1 January 2000 Activation of visual cortex imaged by 24 channel near-infrared spectroscopy
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Near-infrared spectroscopy (NIRS) is a noninvasive technique for continuous monitoring of the amounts of total hemoglobin (total-Hb), oxygenated hemoglobin, (oxy-Hb) and deoxygenated hemoglobin (deoxy-Hb). The purpose of the present study was to demonstrate the utility of NIRS in functional imaging of the human visual cortex. A new NIRS imaging system enabled measurements from 24 scalp locations covering a 9 cm sq area. Topographic images were obtained from interpolations of the concentration changes between measurement points. Five healthy subjects between 25 and 49 years of age were investigated. After a resting baseline period of 50 s, the subjects were exposed to a visual stimulus for 20 s, followed by a 50 s resting period in a dimly lit, sound attenuating room. The visual stimulus was a circular, black and white, alternating checkerboard. In four of five subjects the visual cortex was the most activated area during visual stimulation. This is the first reported use of a NIRSimaging system for assessing hemodynamic changes in the human visual cortex. The typical hemodynamic changes expected were observed; the total-Hb and oxy-Hb increased just after the start of stimulation and plateaued after 10 s of the stimulation period.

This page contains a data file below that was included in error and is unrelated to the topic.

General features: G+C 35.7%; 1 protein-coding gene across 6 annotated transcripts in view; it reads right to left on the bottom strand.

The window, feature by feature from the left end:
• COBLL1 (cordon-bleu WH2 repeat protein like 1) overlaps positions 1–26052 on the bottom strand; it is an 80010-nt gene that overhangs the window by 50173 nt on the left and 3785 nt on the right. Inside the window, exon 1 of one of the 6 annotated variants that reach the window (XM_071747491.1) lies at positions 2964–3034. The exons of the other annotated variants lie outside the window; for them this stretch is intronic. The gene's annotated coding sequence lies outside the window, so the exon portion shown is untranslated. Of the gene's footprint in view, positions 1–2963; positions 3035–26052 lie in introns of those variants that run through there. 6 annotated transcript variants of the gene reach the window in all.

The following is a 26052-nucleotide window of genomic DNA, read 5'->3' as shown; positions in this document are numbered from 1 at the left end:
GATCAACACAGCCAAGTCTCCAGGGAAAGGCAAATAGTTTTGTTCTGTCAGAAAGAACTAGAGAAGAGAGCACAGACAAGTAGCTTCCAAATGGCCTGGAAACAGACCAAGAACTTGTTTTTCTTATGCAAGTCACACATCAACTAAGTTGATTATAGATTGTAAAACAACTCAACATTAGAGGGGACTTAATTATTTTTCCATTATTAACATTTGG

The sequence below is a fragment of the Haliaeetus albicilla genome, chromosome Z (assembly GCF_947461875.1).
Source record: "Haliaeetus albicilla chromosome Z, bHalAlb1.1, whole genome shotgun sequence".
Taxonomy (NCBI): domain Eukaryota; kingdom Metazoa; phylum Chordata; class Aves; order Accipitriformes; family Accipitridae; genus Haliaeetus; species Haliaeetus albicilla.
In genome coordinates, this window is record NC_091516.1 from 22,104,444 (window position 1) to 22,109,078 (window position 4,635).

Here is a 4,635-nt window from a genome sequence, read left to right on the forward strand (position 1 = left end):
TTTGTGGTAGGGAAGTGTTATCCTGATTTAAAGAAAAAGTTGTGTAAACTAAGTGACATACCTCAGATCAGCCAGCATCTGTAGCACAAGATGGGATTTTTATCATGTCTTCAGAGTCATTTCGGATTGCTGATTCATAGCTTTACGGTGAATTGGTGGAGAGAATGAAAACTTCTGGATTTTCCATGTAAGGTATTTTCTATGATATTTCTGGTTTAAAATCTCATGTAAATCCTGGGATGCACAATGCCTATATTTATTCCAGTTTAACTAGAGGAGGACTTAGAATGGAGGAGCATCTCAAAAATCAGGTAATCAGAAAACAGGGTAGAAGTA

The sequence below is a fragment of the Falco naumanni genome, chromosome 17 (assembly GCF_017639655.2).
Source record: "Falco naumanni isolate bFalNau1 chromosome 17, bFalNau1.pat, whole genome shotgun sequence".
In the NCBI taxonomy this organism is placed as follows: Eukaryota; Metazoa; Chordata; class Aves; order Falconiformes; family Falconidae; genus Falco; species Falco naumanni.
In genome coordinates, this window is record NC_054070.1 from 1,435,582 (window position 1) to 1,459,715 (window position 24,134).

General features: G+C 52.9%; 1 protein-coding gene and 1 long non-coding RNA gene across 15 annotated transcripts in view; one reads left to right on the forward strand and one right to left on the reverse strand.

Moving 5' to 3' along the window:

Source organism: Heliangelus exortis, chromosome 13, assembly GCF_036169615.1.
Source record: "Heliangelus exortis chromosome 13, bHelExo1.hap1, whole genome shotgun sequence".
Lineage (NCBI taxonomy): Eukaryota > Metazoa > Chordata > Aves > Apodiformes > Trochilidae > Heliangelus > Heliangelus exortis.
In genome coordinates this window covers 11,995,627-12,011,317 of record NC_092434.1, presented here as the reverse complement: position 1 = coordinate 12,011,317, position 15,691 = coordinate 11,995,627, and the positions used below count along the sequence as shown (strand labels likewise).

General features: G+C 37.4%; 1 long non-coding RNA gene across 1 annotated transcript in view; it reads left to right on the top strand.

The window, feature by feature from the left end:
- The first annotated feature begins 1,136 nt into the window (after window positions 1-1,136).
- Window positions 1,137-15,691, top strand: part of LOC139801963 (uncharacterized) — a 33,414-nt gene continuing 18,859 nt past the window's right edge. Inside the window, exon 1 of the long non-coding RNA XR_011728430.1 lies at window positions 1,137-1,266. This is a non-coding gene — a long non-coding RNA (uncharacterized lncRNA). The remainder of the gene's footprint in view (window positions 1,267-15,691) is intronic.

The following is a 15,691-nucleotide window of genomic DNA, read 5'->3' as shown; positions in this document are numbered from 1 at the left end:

Kazumi Takahashi, Kazumi Takahashi, S. Ogata, S. Ogata, R. Yamamoto, R. Yamamoto, S. Shiotsuka, S. Shiotsuka, Atsushi Maki, Atsushi Maki, Yuichi Yamashita, Yuichi Yamashita, Tsuyoshi Yamamoto, Tsuyoshi Yamamoto, Hideaki Koizumi, Hideaki Koizumi, H. Hirasawa, H. Hirasawa, M. Igawa, M. Igawa, Y. Atsumi, Y. Atsumi, } "Activation of visual cortex imaged by 24 channel near-infrared spectroscopy," Journal of Biomedical Optics 5(1), (1 January 2000). https://doi.org/10.1117/1.429973 . Submission:

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